This is because the air does not resist the rock's motion very much (it is heavy compared to the area pushing against the air), where paper or feather is light with a large surface the air can interact with.

The distance difference you are seeing might be as simple as that. Putting a weight on the nose of your paper airplane increases its mass compared to its surface area, and it will behave more like a rock than a feather. A well designed paper airplane might travel further than a rock, a poorly designed one of the same weight would travel about as far as a rock, or a bit less (air resistance from shape overwhelming any lift from the wings).

Most paper airplanes are designed more for how long they stay in the air than any attempt to get distance - or alternately to "catch a breeze" or wind to carry them much farther than you can throw a rock. So if you are using the design somewhere with no wind (like a gym or other large inside room) you might be doing the airplane a disservice.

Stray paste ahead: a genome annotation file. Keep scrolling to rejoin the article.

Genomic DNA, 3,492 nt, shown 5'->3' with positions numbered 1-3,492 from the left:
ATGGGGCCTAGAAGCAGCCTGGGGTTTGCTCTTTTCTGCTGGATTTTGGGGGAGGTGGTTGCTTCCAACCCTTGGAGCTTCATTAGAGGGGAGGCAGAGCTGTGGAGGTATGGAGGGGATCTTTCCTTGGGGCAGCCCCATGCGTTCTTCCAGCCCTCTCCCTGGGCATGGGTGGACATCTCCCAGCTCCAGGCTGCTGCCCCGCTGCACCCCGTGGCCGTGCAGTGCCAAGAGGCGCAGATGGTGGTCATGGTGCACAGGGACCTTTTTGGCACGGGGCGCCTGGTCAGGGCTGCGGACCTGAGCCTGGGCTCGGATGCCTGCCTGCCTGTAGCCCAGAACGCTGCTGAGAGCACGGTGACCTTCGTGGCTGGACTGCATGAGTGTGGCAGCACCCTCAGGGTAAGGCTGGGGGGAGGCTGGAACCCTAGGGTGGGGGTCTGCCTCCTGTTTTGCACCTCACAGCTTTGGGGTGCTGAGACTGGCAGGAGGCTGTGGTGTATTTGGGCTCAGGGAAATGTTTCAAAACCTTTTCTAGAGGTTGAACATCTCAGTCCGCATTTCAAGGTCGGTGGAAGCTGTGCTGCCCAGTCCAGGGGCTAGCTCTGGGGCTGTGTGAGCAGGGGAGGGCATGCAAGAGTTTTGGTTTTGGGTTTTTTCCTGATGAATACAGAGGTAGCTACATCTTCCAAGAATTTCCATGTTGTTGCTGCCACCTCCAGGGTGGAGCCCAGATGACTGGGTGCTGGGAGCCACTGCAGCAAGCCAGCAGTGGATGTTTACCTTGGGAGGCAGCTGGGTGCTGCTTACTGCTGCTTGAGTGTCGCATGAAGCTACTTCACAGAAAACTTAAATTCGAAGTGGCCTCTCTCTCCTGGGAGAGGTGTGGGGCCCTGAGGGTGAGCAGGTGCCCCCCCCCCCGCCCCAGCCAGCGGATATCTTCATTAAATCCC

There are some designs focused on flying straight and going a fair distance. They'll outstrip anything else of their same weight. But it's unfair to compare them to an aircraft with the same shape but a nice heavy front surface...the mass compared to the drag matters a lot in how much force you can put into the throw without damaging the paper airplane. (put that weight somewhere other than the front or wherever you grip with your fingers and it'll be a lot less helpful)

(I'm really saying about the same thing as the prior poster, but expressing it in less technical terms)

erikae
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Re: Paper Airplane Project

Postby erikae » Mon Jan 18, 2016 6:38 pm

where can we find out facts on the distances for paper airplanes it is very hard to find and do research for this project

tdaly
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Re: Paper Airplane Project

Postby tdaly » Fri Jan 22, 2016 9:07 am

Hi erikae,

I'm sorry to hear that you are having difficulty doing the research for the paper airplane project you are working on/helping with. This article from Scholastic does a nice job of explaining the physics behind paper airplanes in simple, K-5 appropriate terms.

http://www.scholastic.com/teachers/arti ... planes-fly

Do you have other, specific questions about paper airplanes? The more specific your question, the easier it is for us to help you effectively.
All the best,
Terik